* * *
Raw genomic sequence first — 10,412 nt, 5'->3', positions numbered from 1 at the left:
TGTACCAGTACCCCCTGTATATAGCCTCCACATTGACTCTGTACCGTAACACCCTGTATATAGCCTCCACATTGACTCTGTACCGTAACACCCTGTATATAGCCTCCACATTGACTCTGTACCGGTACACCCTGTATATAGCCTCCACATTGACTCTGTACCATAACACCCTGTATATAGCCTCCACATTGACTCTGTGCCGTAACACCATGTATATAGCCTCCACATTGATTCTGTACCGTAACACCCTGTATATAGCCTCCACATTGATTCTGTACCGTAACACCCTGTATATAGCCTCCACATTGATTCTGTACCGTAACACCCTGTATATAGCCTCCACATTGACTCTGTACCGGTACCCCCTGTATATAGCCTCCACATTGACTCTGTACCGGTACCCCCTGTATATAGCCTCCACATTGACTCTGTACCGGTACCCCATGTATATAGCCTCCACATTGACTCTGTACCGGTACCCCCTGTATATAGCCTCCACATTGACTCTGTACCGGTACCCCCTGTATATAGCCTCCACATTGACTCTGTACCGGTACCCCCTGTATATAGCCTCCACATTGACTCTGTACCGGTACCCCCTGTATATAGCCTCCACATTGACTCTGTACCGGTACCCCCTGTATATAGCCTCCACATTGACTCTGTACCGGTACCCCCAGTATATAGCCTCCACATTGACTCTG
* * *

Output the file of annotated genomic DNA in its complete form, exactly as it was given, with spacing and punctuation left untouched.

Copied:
Raw genomic sequence first — 10,412 nt, 5'->3', positions numbered from 1 at the left:
TGTACCAGTACCCCCTGTATATAGCCTCCACATTGACTCTGTACCGTAACACCCTGTATATAGCCTCCACATTGACTCTGTACCGTAACACCCTGTATATAGCCTCCACATTGACTCTGTACCGGTACACCCTGTATATAGCCTCCACATTGACTCTGTACCATAACACCCTGTATATAGCCTCCACATTGACTCTGTGCCGTAACACCATGTATATAGCCTCCACATTGATTCTGTACCGTAACACCCTGTATATAGCCTCCACATTGATTCTGTACCGTAACACCCTGTATATAGCCTCCACATTGATTCTGTACCGTAACACCCTGTATATAGCCTCCACATTGACTCTGTACCGGTACCCCCTGTATATAGCCTCCACATTGACTCTGTACCGGTACCCCCTGTATATAGCCTCCACATTGACTCTGTACCGGTACCCCATGTATATAGCCTCCACATTGACTCTGTACCGGTACCCCCTGTATATAGCCTCCACATTGACTCTGTACCGGTACCCCCTGTATATAGCCTCCACATTGACTCTGTACCGGTACCCCCTGTATATAGCCTCCACATTGACTCTGTACCGGTACCCCCTGTATATAGCCTCCACATTGACTCTGTACCGGTACCCCCTGTATATAGCCTCCACATTGACTCTGTACCGGTACCCCCAGTATATAGCCTCCACATTGACTCTG